Websites will have access to product feeds from the manufacturers which they will just upload to their website, or copy and paste content from other websites; this will also be done by hundreds of other websites. Although some duplicate data is unavoidable e.g. product specific names/serial numbers, it is worth writing unique content for the description of products, unique reviews and unique metadata, so that the search engines have fresh and unique content to index.
6. Purchase of online search engine optimisation programmes
As with most things in life if it sounds too good to be true – it is! The same applies to the thousands of websites (figure 2) offering you number 1 position in Google within a short space of time. All they want you to do is give them your URL and a small amount of money. This is not possible and could actually have a negative impact on your website as many of the techniques that they would use could be ‘Black Hat’. Using such products/services could lead to your website being blacklisted by Google. Search engine optimisation is a long term strategy – you have been warned.
Figure SEQ Figure *
ARABIC 2 – Example of advert
7. Linking to competitors
With the many price comparison websites around and having to prove to your customer that you have the best product at the most competitive price, it may be tempting for you to link to your competitor’s products or website in order for you to make it obvious to your user that you are the most competitively priced. By linking to their website you are actually giving them a “vote” which Google views as a recommendation. In search engine optimisation the more external, high quality, relevant links you have pointing to your website, the more of a trusted source you become and therefore improve your search engine rankings.
8. Link Farming/Link Spamming
While researching search engine optimisation improvements to your website you may have seen adverts offering submission to hundreds of directories for a one-off fee (figure 3). As mentioned in the previous post, having links pointing to your website is a positive move for search engine rankings. The danger of link farm websites is that they are usually of low quality content and considered as spam by Google. Therefore if you have many low quality websites pointing to yours Google will assume that you have been spamming your website to the internet and penalise you for such actions.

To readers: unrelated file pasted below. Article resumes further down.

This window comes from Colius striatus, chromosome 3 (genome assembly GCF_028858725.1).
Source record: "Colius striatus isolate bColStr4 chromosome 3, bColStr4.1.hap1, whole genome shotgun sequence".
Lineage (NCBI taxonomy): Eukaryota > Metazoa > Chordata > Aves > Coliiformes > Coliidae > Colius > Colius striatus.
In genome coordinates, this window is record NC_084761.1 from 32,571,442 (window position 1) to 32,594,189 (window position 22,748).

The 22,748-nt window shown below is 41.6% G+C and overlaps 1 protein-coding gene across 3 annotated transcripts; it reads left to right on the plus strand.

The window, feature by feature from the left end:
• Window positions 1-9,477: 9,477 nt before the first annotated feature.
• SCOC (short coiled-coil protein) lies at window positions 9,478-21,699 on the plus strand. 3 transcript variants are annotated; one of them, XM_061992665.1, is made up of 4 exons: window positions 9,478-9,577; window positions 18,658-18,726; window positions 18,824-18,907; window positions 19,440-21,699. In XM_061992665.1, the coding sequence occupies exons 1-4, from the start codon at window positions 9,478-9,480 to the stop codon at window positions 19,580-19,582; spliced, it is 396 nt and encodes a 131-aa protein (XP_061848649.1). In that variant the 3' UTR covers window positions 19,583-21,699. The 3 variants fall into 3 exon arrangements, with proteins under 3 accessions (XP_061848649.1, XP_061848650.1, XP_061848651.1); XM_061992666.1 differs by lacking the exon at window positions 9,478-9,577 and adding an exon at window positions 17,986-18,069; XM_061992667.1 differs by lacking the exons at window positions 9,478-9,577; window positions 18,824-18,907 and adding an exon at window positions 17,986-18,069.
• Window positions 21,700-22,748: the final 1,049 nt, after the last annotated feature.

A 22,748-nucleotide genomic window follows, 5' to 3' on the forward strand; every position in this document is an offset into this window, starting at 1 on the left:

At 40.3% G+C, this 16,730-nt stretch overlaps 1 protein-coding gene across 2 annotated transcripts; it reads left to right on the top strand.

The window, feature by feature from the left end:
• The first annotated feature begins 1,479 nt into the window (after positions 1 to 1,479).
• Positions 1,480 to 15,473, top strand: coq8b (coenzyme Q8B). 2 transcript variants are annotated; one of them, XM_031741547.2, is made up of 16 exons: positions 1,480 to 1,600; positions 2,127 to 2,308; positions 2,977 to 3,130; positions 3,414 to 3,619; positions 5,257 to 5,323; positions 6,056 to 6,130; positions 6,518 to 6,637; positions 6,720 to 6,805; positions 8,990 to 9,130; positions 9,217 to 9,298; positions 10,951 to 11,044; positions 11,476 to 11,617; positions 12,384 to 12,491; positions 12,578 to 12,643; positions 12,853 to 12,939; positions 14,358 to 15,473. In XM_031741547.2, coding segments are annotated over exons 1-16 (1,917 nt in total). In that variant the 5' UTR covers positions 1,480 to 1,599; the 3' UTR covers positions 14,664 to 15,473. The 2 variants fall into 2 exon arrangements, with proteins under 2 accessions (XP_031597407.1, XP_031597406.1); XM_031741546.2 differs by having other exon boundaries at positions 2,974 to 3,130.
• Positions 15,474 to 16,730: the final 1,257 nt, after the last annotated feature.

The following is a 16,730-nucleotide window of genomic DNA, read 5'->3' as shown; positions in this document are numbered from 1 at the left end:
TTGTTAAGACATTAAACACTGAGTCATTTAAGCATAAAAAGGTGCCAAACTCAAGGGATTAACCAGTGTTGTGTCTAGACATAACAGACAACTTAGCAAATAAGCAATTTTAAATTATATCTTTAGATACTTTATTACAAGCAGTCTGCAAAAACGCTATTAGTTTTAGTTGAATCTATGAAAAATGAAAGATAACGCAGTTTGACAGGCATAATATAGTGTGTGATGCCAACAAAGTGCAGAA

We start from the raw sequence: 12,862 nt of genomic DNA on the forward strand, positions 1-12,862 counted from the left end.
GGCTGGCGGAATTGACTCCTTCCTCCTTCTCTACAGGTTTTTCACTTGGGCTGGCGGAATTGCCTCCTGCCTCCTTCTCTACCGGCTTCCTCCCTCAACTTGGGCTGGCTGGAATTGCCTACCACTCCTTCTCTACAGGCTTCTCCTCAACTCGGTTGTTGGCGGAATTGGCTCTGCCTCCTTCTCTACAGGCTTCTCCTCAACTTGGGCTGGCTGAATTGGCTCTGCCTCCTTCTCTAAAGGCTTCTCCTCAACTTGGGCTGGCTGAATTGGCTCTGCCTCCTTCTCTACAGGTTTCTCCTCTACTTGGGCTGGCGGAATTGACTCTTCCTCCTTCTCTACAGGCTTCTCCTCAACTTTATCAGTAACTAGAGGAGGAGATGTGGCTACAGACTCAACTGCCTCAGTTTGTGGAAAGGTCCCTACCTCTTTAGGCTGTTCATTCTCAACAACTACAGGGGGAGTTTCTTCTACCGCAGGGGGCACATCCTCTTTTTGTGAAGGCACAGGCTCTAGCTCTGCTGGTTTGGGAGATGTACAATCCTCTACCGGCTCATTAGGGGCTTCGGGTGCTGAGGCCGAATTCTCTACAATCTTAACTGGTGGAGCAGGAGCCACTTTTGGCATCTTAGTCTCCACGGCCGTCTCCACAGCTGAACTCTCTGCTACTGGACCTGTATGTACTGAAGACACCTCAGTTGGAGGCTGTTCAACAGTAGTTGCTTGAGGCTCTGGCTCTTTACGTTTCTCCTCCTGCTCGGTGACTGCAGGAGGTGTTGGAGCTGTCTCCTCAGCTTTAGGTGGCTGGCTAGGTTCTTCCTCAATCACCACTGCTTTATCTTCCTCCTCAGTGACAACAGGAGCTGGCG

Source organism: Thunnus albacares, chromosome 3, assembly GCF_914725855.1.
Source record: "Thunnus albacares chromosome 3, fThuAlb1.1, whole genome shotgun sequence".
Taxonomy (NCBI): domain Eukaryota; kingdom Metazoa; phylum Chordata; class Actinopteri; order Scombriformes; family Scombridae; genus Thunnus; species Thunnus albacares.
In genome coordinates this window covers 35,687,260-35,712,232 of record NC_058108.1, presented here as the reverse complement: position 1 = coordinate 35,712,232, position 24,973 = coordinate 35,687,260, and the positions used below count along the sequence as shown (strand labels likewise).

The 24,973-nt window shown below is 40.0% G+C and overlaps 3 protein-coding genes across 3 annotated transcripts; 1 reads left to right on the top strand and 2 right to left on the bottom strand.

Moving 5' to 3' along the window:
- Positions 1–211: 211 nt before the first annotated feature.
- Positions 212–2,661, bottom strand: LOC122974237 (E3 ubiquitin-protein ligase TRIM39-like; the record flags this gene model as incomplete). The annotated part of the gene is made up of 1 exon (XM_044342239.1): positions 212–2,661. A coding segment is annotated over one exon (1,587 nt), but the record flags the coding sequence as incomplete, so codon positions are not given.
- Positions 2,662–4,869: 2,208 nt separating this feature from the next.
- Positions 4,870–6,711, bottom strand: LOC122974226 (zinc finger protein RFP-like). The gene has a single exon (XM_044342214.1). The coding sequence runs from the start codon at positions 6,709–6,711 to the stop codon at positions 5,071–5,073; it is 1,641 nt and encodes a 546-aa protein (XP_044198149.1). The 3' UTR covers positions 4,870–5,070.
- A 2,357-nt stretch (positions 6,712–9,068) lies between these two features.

Figure SEQ Figure *
ARABIC 3 – Link Farming
9. Non-utilisation of Meta information
With every page on your website you have the chance to notify in brief what each page contains. There are three main areas to each page that you can supply content to, these are known as the TITLE tag, DESCRIPTION tag and the KEYWORDS tag, you can view these tags by having a look at the ‘source’ of your web page.
Each tag needs to be written correctly to ensure that your website is search engine friendly. Each tag needs to be an honest representation of what is contained on that web page. If you try to fool the search engines or stuff the tags with keywords that are not relevant to the page content then your website will be penalized.
10. Do not avoid Google guidelines
Last on my list would be to take note and keep up-to-date with any changes to Google Webmaster Guidelines which can be found at http://www.google.com/support/webmasters/bin/answer.py?answer=35769. Google is constantly developing its search engine algorithm and failure to adhere to their guidelines will affect your search engine rankings. There are always good web design tips to be found here too.